19-year-old professional climber Imogen Horrocks, the former British Bouldering Champion (a title achieved at only 14 years old) is palpably excited when telling me about her recent expedition to The Rocklands, South Africa. Accompanied by her coach Robin O’Leary, Imogen made the trip to South Africa with the goal of topping her highest-grade bouldering route to date and by doing so establishing herself as a real force in the sport. The Rocklands is an iconic bouldering location, famed for its endless rock formations that stretch as far as the eye can see. Whilst the trip was filled with many accomplishments, Imogen had her eyes set on ‘The Hatchling’ named after its broken egg shell like appearance.

At 19 years old, this was no easy feat for Imogen and working alongside Robin over the course of a few days she would eventually pull all the pieces of the puzzle together and make the grade. Accomplishing her first V11/8a grade climb is a mile stone in her career as a climber but it is just the start for this incredibly talented young athlete from the UK.



Starting climbing at just 12 years old, transitioning from swimming, Imogen is now representing the senior GB squad, and with an 8a climb firmly under her belt, has her sights set on achieving more 8a’s, and gaining more outdoor experience.  “It’s like a completely different sport almost, it’s very different to indoors and comp” she begins. “(The Rocklands) was a brand-new thing for me really…”.  Under the mindful eye of her coach Robin O’Leary, with whom she had “been planning to go for like 2 years”,

“I got quite frustrated. it took about 3 sessions to do it, I was hoping to get it done a little bit quicker”.  


Anyone who has attempted any of the climbing disciplines themselves has a semblance of knowing the amazing challenges this exciting sport provides.  With success in climbs and competitions balanced often on the straining sinews of millimetres of finger tips and toes, Imogen explains that the greatest reward for her climbing is “the feeling of getting to the top of a really hard problem, or a hard move… when you’ve done them, not necessarily in a comp (competition), but just the feeling of doing a problem that was really hard or really cool, it feels really good”.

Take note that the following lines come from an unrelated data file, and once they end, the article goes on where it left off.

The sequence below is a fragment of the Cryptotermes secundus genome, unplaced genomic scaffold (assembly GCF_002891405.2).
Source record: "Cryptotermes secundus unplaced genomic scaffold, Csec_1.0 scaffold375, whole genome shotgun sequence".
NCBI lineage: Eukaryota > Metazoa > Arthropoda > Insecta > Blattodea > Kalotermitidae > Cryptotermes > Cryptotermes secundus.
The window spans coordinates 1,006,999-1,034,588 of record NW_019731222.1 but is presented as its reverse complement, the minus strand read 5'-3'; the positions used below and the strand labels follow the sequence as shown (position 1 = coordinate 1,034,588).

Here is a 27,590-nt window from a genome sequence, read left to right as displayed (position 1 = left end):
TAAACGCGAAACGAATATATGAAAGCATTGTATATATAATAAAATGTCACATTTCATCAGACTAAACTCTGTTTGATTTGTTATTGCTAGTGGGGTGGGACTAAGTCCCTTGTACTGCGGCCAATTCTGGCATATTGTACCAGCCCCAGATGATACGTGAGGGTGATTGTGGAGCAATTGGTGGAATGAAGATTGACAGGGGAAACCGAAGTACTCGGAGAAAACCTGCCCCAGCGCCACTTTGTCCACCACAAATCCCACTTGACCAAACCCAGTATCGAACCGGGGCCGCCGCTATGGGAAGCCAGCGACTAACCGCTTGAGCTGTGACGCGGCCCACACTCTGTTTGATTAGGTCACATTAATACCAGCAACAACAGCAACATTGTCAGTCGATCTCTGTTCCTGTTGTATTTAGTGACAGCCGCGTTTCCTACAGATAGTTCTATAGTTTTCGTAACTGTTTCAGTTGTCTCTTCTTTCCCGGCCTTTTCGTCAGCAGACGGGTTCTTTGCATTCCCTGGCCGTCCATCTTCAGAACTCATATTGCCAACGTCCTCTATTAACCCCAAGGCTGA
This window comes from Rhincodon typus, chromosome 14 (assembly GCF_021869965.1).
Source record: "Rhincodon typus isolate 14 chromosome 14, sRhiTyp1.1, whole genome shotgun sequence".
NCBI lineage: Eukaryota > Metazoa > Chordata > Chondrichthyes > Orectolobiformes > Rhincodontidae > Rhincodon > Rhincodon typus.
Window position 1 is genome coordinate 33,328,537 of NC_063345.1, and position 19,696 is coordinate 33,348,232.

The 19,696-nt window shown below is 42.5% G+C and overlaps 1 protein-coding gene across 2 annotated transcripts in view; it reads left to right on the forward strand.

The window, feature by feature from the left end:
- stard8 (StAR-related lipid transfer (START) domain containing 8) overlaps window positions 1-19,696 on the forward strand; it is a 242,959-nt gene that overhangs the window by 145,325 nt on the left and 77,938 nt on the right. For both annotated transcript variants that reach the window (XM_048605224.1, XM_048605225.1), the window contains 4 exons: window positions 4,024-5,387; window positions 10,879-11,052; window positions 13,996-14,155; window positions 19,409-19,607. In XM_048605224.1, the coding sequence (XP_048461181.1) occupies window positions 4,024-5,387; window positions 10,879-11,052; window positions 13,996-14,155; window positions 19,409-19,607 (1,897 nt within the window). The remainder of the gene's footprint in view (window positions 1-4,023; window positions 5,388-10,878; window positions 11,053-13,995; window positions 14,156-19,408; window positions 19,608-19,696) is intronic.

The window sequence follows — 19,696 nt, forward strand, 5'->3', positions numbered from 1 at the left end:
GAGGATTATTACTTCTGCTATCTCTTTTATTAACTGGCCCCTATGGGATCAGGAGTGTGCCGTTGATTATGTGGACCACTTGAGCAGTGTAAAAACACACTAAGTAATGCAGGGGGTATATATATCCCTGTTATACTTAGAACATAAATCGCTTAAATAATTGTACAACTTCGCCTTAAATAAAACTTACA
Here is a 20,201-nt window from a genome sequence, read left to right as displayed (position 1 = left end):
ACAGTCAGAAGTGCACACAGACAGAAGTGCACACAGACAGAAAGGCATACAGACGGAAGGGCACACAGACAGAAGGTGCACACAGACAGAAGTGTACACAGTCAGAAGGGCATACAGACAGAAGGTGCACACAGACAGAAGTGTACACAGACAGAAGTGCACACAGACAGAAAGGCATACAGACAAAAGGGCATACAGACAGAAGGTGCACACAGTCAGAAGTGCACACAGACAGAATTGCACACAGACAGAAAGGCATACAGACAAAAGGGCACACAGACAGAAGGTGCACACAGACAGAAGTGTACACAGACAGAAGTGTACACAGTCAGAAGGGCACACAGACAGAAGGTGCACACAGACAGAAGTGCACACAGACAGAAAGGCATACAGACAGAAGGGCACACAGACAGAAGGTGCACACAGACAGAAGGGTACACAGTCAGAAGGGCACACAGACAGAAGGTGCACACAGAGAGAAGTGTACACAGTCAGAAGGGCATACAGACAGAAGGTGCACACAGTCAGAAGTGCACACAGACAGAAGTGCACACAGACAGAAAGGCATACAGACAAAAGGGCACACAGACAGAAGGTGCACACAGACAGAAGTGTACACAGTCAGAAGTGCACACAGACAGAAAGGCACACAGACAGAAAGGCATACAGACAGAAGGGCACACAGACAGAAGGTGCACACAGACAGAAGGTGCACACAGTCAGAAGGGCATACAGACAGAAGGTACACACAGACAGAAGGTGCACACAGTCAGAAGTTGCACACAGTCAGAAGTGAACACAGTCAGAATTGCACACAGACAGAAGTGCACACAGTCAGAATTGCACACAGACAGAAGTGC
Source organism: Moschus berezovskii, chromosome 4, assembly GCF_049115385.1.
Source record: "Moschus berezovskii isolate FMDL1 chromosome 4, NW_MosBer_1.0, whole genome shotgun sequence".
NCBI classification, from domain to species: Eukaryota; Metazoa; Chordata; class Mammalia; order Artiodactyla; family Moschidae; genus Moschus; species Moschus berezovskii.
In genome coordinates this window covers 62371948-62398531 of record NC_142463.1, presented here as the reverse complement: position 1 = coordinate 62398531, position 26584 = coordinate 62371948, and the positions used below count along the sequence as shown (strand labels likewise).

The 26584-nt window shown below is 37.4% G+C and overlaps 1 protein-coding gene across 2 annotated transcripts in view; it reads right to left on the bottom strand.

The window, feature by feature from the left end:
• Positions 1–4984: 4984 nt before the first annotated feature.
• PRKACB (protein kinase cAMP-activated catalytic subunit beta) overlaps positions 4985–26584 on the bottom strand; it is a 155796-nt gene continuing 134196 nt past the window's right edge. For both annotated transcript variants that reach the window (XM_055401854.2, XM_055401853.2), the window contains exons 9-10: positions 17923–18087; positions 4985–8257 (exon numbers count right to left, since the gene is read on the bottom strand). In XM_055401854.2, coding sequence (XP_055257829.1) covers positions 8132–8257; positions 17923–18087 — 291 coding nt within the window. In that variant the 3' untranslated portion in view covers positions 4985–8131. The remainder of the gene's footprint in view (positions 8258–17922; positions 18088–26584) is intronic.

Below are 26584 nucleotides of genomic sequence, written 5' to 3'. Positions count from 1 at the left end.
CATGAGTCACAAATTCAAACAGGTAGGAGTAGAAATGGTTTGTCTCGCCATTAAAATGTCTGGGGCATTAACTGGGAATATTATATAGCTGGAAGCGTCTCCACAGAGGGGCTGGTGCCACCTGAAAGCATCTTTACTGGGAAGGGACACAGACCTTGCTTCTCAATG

As a team GB athlete adding World Cup competitions to her name, Imogen begins that her key goals for climbing are to “make a World Cup semi (final) and hopefully a final, and my outside dream is to do 8b or slash 8b” (considerably harder than her The Hatchling achievement).  As well as popping up on popular TV shows like Ninja Warrior, Imogen’s athletic prowess clearly capturing the minds of TV producers, The Rocklands climb is clearly a great achievement for Imogen. Laughing as she tells me that when she finally made the climb, she and coach Robin “were both pretty psyched, I went out and treated myself to some pudding!’.  

With climbing becoming increasingly popular, with climbing facilities, training camps and high-profile athletes gaining notoriety worldwide, Alex Honnold’s recent free-solo (rope free) ascent of El Capitan in Yosemite being named by many as arguably the greatest athletic feat by a human being ever, climbing’s trajectory and popularity is clearly on the rise.  

With Imogen diversifying her options as a climber, I ask her, with climbing now included into the next Olympics in Tokyo Japan, if that is a goal of hers?

“Obviously, the Olympics is everyone’s goal.  I’m not sure about the first one because it’s mixed*, but hopefully if they split it in the following Olympics, then I’d be psyched to try and get strong for that.”


Citing American professional climber Kyra Condie as one of her greatest inspirations, I ask Imogen how she feels about potentially being inspiration for younger girls herself now? “I hope to inspire younger children, or girls in general and guys” she admits.  With a career trajectory already on an impressive incline, it’s clear Imogen Horrocks is firmly on the ascent.


*The format for the first climbing competition in the Olympics is that the athletes must participate in 3 seperate climbing disciplines, speed climbing, bouldering and lead climbing. At the Games, each climber will compete in all three disciplines, with the final rankings being determined by the combined results.

Check out Imogen sending The Hatchling below!

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